“It was kind of a bonding experience.”
On Oct. 26, 2004, Gonzalez was taken to Washington and installed in the Operation Firewall command center at Secret Service headquarters. He corralled the Shadowcrew targets into a chat session.
At 9 pm, agents began knocking down doors. By midnight, 28 people across eight states and six countries had been arrested, most of them mere feet from their computers. Nineteen were eventually indicted.
It was by some estimates the most successful cybercrime case the government had ever carried out.
The day after the raids Secret Service technicians defaced Shadowcrew’s home page with a photograph of a shirtless, tattooed tough slouching in a jail cell. The text said, “Contact your local United States Secret Service field office … before we contact you!”
“I did find the investigation exciting,” Gonzalez told me of turning against Shadowcrew. “The intellectual element. Unmasking them, figuring out their identities. Looking back, it was kind of easy, though. When someone trusts you, they let their guard down.”
He did say, however, that he “actually had a bad conscience” about it. “I had a moral dilemma, unlike most informants.” On another occasion, when he was discussing the same subject, Gonzalez wrote to me in a letter, “This distinction is very important … my loyalty has always been to the black-hat community.”
By the time Gonzalez returned to Miami after Operation Firewall, in late 2004, he was already exploring the vulnerability of corporate wireless networks.
Gonzalez was especially intrigued by the possibilities of a technique known as “war driving”: Hackers would sit in cars or vans in the parking lots of big-box stores with laptops and high-power radio antennae and burrow through companies’ vulnerable Wi-Fi networks.
Gonzalez reconnected with Christopher Scott – an old friend from an Internet relay chat network, EFnet, frequented by black hats_ who was willing to do grunt work. Scott began cruising the commercial stretches of Route 1 in Miami, looking for war-driving targets.
His experiments at BJ’s Wholesale Club and DSW met with success. He stole about 400,000 card accounts from the former, a million from the latter. He described the breaches and passed card numbers to Gonzalez.
The following summer, Scott parked outside a pair of Marshalls stores. He enlisted the help of Jonathan James, a minor celebrity among Miami black hats for being the first American juvenile ever incarcerated for computer crimes.
Scott cracked the Marshalls Wi-Fi network, and he and James started navigating the system: They co-opted logins and passwords and got Gonzalez into the network; they made their way into the corporate servers at the Framingham, Mass., headquarters of Marshalls’ parent company, TJX; and they located the servers that housed old card transactions from stores.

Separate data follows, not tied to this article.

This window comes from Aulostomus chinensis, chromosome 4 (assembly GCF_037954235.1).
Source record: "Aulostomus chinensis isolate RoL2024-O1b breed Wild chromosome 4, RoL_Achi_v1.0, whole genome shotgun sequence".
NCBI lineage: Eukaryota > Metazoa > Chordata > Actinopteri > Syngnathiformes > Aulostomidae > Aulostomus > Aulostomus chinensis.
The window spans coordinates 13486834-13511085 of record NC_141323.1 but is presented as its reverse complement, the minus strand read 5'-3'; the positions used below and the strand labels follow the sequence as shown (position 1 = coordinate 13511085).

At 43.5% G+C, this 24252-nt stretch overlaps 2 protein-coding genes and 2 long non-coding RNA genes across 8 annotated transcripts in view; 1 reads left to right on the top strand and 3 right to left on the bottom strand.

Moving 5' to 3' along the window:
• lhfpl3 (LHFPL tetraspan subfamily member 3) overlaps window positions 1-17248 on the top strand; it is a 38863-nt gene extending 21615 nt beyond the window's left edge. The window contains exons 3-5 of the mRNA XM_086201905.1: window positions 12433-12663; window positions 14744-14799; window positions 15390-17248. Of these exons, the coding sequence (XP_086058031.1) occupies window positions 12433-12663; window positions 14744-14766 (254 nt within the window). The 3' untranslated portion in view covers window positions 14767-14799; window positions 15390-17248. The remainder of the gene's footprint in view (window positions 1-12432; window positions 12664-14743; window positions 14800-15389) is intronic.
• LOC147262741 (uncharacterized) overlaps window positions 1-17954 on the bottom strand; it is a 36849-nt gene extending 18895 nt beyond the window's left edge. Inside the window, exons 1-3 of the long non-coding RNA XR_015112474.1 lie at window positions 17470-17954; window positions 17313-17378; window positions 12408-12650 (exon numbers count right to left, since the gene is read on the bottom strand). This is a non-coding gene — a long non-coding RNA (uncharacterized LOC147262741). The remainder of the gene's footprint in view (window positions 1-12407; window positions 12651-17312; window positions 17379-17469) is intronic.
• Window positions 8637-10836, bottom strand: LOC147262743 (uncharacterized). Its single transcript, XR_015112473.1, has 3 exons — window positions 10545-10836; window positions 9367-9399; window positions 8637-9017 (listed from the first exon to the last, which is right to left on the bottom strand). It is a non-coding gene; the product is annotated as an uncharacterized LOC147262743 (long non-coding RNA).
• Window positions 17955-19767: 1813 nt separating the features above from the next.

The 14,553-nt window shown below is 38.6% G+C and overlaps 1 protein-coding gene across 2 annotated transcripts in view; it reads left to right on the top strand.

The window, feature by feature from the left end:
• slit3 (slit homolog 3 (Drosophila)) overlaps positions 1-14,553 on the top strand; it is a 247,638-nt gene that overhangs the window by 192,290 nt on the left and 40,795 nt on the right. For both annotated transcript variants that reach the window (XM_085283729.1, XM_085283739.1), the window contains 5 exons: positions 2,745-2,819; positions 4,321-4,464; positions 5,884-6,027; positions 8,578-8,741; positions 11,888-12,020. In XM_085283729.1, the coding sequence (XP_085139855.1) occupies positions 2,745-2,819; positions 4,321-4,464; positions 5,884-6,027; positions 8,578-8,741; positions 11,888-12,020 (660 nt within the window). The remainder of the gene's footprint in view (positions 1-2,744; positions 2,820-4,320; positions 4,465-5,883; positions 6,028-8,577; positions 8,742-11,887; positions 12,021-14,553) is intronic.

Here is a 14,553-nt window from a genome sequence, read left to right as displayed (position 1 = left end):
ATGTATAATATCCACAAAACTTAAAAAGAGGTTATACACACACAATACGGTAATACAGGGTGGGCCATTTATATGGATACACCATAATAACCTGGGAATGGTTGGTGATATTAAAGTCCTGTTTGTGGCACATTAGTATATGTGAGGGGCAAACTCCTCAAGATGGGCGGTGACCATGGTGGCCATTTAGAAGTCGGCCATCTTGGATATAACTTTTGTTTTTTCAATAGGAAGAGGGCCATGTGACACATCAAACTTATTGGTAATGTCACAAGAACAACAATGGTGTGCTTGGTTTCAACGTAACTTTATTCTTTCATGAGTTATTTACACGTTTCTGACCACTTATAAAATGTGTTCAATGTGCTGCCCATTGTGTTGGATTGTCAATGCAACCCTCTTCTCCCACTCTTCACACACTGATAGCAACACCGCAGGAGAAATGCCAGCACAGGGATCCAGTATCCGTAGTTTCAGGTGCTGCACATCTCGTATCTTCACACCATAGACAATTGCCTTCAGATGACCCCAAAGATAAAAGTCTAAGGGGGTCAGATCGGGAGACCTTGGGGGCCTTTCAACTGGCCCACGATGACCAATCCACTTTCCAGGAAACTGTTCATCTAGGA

By the end of 2006, Gonzalez, Scott and James had information linked to more than 40 million cards. Using similar methods, they hacked into OfficeMax, Barnes & Noble, Target, Sports Authority and Boston Market, and probably many other companies that never detected a breach or notified the authorities.
At the same time that Gonzalez was stealing bank-card data, he was assembling an international syndicate. His favored fence was a Ukrainian, Maksym Yastremskiy, who would sell sets of card numbers to buyers across the Americas, Europe and Asia and split the proceeds with him.
Gonzalez hired another EFnet friend, Jonathan Williams, to cash out at ATM’s across the country, and a friend of Watt’s in New York would pick up the shipments of cash in bulk sent by Williams and Yastremskiy.
Watt’s friend would then wire the money to Miami or send it to a post office box there set up by James through a proxy. Gonzalez established dummy companies in Europe, and to collect payment and launder money he opened e-gold and WebMoney accounts, which were not strictly regulated.
Finally, he joined up with two Eastern European hackers known to him only by their screen names, Annex and Grig, who were colluding to break into American card-payment processors – the very cash arteries of the retail economy.”I’ve been asking myself, why did I do it?”
Gonzalez told me over the phone from prison recently. “At first I did it for monetary reasons. The service’s salary wasn’t enough, and I needed the money. By then I’d already created the snowball and had to keep doing it. I wanted to quit but couldn’t.”
He claims his intentions were partly admirable. He genuinely wanted to help out Patrick Toey, a close friend and hacker who would later do much of the more sophisticated legwork involved in Gonzalez’s hacking into corporate networks.
Unlike Gonzalez and Watt, Toey, who is 25, had a rough upbringing. After dropping out of high school, he supported his mother and his younger brother and sister by hacking.
Gonzalez invited Toey to live in his condominium in Miami, rent-free. Gonzalez owned it, but he enjoyed living at home with his parents more.
He says he loved his mother’s cooking and playing with his nephew, and he could more easily launder money through his parents’ home-equity line of credit that way.
Gonzalez relished the intellectual challenges of cybercrime too. He is not a gifted programmer, but by all accounts he can understand systems and fillet them with singular grace. I often got the impression that this was computer crime’s main appeal for Gonzalez.
SECOND AND FINAL PART NEXT WEEK
James Verini is a writer in New York.